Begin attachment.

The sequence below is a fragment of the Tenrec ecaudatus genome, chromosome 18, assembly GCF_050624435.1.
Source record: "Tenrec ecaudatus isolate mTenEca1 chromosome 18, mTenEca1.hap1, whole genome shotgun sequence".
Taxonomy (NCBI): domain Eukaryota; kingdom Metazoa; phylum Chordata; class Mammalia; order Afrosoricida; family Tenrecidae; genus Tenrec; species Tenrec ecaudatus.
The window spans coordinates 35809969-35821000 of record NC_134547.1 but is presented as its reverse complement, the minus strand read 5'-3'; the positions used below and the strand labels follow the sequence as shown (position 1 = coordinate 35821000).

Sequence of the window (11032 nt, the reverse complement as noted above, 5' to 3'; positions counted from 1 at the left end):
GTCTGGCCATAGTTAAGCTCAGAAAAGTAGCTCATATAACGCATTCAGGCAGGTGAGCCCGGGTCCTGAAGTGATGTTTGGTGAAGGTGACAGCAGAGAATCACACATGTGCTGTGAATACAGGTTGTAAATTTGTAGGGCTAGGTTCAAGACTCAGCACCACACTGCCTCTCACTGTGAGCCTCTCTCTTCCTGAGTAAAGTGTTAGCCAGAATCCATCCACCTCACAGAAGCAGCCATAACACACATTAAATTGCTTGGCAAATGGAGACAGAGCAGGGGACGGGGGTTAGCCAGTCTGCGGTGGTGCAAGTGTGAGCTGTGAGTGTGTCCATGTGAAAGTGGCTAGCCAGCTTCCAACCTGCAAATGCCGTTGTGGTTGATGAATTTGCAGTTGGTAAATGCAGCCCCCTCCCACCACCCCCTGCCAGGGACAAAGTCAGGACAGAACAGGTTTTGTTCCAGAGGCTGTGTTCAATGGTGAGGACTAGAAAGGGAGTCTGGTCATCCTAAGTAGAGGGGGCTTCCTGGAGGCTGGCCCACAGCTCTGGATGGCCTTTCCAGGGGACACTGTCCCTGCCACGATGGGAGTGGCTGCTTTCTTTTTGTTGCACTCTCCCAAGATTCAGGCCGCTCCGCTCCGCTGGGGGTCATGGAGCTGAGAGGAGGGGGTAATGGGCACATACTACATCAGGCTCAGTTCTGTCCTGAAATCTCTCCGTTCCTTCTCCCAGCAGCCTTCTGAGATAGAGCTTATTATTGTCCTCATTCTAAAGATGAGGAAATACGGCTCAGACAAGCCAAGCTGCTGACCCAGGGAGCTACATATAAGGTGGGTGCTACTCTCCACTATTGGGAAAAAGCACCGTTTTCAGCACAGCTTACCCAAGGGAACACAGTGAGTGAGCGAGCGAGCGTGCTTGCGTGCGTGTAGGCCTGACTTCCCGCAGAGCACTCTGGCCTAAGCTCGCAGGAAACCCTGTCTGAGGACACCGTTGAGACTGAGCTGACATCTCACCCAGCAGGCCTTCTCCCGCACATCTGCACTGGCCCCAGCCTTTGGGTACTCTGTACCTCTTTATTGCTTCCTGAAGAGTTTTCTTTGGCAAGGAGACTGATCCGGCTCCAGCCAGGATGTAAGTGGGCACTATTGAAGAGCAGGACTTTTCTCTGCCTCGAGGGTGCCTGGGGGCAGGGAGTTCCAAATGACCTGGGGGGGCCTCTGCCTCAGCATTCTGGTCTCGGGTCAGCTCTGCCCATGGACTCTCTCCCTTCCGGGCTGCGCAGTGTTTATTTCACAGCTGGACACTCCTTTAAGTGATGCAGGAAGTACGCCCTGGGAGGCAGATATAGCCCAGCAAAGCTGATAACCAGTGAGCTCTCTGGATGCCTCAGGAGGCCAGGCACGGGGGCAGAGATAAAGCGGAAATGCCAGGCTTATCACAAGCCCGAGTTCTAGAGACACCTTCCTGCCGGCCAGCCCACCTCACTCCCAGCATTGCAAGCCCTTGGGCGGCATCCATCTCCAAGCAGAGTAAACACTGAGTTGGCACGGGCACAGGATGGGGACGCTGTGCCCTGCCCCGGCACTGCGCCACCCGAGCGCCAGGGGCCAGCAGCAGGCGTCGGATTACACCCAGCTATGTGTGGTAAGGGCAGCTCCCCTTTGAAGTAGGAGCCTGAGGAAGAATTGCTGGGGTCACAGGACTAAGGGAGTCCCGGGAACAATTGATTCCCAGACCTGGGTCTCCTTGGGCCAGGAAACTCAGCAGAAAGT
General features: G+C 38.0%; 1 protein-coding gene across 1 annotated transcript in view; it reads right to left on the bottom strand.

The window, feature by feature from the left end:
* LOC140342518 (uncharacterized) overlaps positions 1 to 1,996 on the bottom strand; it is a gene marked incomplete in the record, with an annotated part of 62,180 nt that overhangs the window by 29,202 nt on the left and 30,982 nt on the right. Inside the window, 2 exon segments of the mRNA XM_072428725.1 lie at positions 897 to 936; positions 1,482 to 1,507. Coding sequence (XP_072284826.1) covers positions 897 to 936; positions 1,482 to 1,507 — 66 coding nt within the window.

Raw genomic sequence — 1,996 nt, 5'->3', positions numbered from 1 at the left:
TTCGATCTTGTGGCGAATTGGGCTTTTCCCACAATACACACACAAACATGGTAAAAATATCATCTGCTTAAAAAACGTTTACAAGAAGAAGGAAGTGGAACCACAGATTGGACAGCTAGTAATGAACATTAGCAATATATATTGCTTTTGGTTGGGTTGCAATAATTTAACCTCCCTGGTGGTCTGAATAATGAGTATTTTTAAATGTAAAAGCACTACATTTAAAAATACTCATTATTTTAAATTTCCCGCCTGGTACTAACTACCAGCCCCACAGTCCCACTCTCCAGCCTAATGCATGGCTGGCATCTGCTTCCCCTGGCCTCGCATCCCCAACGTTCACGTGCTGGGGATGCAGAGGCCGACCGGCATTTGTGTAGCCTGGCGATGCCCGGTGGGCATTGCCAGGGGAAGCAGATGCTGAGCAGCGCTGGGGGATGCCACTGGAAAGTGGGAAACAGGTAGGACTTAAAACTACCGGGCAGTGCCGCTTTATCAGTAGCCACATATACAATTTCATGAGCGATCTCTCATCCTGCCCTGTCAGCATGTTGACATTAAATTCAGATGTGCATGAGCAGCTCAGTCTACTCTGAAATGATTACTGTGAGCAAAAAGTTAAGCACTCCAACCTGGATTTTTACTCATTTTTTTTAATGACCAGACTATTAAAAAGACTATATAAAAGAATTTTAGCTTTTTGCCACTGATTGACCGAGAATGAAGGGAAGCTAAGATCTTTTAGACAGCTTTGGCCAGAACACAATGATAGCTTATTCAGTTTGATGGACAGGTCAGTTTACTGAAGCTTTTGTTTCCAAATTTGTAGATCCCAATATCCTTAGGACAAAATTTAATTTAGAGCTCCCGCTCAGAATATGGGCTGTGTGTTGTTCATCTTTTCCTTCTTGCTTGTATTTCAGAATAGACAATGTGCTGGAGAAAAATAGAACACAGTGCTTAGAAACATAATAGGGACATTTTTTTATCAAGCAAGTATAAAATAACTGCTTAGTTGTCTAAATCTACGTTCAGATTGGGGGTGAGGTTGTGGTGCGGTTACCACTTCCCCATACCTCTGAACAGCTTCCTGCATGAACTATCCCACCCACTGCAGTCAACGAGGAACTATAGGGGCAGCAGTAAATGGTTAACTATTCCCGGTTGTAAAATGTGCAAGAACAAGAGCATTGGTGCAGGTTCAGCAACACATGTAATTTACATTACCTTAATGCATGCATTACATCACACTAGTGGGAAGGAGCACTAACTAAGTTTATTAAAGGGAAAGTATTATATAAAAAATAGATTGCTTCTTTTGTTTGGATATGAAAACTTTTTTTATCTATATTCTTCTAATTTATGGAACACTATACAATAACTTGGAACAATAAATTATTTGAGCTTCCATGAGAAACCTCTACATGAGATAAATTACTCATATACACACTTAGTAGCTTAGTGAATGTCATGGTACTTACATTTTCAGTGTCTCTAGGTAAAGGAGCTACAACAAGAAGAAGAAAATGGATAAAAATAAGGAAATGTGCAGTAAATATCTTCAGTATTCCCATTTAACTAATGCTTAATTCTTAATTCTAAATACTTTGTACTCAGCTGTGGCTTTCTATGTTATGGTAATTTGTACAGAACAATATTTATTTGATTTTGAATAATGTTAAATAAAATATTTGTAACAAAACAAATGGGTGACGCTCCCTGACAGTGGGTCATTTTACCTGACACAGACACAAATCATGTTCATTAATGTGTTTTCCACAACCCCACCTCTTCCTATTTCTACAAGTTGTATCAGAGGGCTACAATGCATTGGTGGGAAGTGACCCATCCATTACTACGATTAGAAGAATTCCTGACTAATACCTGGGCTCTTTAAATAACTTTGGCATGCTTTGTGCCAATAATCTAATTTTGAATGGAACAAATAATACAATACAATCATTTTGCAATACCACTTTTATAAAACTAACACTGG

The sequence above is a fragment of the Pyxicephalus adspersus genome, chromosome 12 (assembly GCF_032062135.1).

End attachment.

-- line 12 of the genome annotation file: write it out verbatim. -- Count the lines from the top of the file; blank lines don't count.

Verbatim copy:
The sequence above is a fragment of the Pyxicephalus adspersus genome, chromosome 12 (assembly GCF_032062135.1).